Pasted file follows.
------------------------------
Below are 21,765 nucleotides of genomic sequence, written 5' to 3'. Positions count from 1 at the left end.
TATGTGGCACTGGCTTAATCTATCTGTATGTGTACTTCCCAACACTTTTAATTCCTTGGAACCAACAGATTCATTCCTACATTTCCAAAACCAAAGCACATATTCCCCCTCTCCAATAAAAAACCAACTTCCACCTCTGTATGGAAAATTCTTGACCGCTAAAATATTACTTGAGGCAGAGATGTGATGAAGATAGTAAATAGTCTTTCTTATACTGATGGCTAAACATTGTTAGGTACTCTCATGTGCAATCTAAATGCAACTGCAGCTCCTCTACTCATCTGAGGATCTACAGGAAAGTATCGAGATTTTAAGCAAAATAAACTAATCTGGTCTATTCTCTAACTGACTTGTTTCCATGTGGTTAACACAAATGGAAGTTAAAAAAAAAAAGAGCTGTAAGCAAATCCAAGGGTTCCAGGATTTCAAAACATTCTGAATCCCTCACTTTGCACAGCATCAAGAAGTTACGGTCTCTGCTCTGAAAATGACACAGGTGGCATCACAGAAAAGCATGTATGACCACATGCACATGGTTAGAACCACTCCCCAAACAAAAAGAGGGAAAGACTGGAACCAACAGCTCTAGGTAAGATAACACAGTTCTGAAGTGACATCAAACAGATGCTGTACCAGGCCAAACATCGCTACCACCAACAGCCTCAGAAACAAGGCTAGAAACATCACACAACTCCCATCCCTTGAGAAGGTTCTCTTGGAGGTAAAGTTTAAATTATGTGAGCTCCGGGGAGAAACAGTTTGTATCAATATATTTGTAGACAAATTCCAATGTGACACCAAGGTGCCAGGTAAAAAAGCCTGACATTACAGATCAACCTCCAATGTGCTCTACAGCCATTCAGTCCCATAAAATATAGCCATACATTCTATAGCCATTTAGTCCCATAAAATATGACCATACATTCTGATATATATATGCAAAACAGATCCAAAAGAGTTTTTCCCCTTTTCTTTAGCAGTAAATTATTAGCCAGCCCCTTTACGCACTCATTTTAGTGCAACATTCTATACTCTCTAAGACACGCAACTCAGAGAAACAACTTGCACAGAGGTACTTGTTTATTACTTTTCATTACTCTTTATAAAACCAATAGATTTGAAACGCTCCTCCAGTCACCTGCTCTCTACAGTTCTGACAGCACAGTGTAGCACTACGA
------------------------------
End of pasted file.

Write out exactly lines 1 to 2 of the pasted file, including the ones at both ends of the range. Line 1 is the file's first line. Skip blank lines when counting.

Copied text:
Below are 21,765 nucleotides of genomic sequence, written 5' to 3'. Positions count from 1 at the left end.
TATGTGGCACTGGCTTAATCTATCTGTATGTGTACTTCCCAACACTTTTAATTCCTTGGAACCAACAGATTCATTCCTACATTTCCAAAACCAAAGCACATATTCCCCCTCTCCAATAAAAAACCAACTTCCACCTCTGTATGGAAAATTCTTGACCGCTAAAATATTACTTGAGGCAGAGATGTGATGAAGATAGTAAATAGTCTTTCTTATACTGATGGCTAAACATTGTTAGGTACTCTCATGTGCAATCTAAATGCAACTGCAGCTCCTCTACTCATCTGAGGATCTACAGGAAAGTATCGAGATTTTAAGCAAAATAAACTAATCTGGTCTATTCTCTAACTGACTTGTTTCCATGTGGTTAACACAAATGGAAGTTAAAAAAAAAAAGAGCTGTAAGCAAATCCAAGGGTTCCAGGATTTCAAAACATTCTGAATCCCTCACTTTGCACAGCATCAAGAAGTTACGGTCTCTGCTCTGAAAATGACACAGGTGGCATCACAGAAAAGCATGTATGACCACATGCACATGGTTAGAACCACTCCCCAAACAAAAAGAGGGAAAGACTGGAACCAACAGCTCTAGGTAAGATAACACAGTTCTGAAGTGACATCAAACAGATGCTGTACCAGGCCAAACATCGCTACCACCAACAGCCTCAGAAACAAGGCTAGAAACATCACACAACTCCCATCCCTTGAGAAGGTTCTCTTGGAGGTAAAGTTTAAATTATGTGAGCTCCGGGGAGAAACAGTTTGTATCAATATATTTGTAGACAAATTCCAATGTGACACCAAGGTGCCAGGTAAAAAAGCCTGACATTACAGATCAACCTCCAATGTGCTCTACAGCCATTCAGTCCCATAAAATATAGCCATACATTCTATAGCCATTTAGTCCCATAAAATATGACCATACATTCTGATATATATATGCAAAACAGATCCAAAAGAGTTTTTCCCCTTTTCTTTAGCAGTAAATTATTAGCCAGCCCCTTTACGCACTCATTTTAGTGCAACATTCTATACTCTCTAAGACACGCAACTCAGAGAAACAACTTGCACAGAGGTACTTGTTTATTACTTTTCATTACTCTTTATAAAACCAATAGATTTGAAACGCTCCTCCAGTCACCTGCTCTCTACAGTTCTGACAGCACAGTGTAGCACTACGA